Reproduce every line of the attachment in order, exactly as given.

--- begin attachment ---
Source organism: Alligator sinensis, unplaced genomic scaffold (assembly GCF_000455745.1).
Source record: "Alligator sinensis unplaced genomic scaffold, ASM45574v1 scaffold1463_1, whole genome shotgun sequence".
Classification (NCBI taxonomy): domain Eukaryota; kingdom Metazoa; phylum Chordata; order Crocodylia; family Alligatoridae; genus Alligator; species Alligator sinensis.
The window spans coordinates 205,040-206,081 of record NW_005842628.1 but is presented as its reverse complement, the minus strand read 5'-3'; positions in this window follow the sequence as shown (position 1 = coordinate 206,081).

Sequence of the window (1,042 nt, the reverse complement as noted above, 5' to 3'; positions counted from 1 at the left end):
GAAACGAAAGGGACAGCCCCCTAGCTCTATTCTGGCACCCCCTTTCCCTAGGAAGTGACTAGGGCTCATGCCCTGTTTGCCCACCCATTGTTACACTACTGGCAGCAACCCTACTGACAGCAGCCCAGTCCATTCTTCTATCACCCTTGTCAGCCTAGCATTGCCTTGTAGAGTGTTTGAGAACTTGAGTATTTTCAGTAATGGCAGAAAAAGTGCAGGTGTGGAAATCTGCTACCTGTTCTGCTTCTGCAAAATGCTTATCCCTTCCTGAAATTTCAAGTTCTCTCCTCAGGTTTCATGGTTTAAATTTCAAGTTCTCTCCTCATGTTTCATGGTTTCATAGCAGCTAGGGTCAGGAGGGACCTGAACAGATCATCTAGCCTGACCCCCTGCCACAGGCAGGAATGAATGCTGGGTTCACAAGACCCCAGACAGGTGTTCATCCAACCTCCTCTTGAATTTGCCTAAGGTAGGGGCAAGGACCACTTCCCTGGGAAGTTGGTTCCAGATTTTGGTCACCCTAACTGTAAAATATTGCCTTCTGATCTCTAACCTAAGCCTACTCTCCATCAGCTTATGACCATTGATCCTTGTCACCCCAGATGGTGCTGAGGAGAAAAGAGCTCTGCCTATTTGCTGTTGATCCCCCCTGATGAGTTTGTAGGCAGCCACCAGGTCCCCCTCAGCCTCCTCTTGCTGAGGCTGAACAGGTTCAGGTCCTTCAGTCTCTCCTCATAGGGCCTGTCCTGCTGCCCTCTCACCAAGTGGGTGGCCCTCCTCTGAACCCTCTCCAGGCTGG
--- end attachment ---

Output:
Source organism: Alligator sinensis, unplaced genomic scaffold (assembly GCF_000455745.1).
Source record: "Alligator sinensis unplaced genomic scaffold, ASM45574v1 scaffold1463_1, whole genome shotgun sequence".
Classification (NCBI taxonomy): domain Eukaryota; kingdom Metazoa; phylum Chordata; order Crocodylia; family Alligatoridae; genus Alligator; species Alligator sinensis.
The window spans coordinates 205,040-206,081 of record NW_005842628.1 but is presented as its reverse complement, the minus strand read 5'-3'; positions in this window follow the sequence as shown (position 1 = coordinate 206,081).

Sequence of the window (1,042 nt, the reverse complement as noted above, 5' to 3'; positions counted from 1 at the left end):
GAAACGAAAGGGACAGCCCCCTAGCTCTATTCTGGCACCCCCTTTCCCTAGGAAGTGACTAGGGCTCATGCCCTGTTTGCCCACCCATTGTTACACTACTGGCAGCAACCCTACTGACAGCAGCCCAGTCCATTCTTCTATCACCCTTGTCAGCCTAGCATTGCCTTGTAGAGTGTTTGAGAACTTGAGTATTTTCAGTAATGGCAGAAAAAGTGCAGGTGTGGAAATCTGCTACCTGTTCTGCTTCTGCAAAATGCTTATCCCTTCCTGAAATTTCAAGTTCTCTCCTCAGGTTTCATGGTTTAAATTTCAAGTTCTCTCCTCATGTTTCATGGTTTCATAGCAGCTAGGGTCAGGAGGGACCTGAACAGATCATCTAGCCTGACCCCCTGCCACAGGCAGGAATGAATGCTGGGTTCACAAGACCCCAGACAGGTGTTCATCCAACCTCCTCTTGAATTTGCCTAAGGTAGGGGCAAGGACCACTTCCCTGGGAAGTTGGTTCCAGATTTTGGTCACCCTAACTGTAAAATATTGCCTTCTGATCTCTAACCTAAGCCTACTCTCCATCAGCTTATGACCATTGATCCTTGTCACCCCAGATGGTGCTGAGGAGAAAAGAGCTCTGCCTATTTGCTGTTGATCCCCCCTGATGAGTTTGTAGGCAGCCACCAGGTCCCCCTCAGCCTCCTCTTGCTGAGGCTGAACAGGTTCAGGTCCTTCAGTCTCTCCTCATAGGGCCTGTCCTGCTGCCCTCTCACCAAGTGGGTGGCCCTCCTCTGAACCCTCTCCAGGCTGG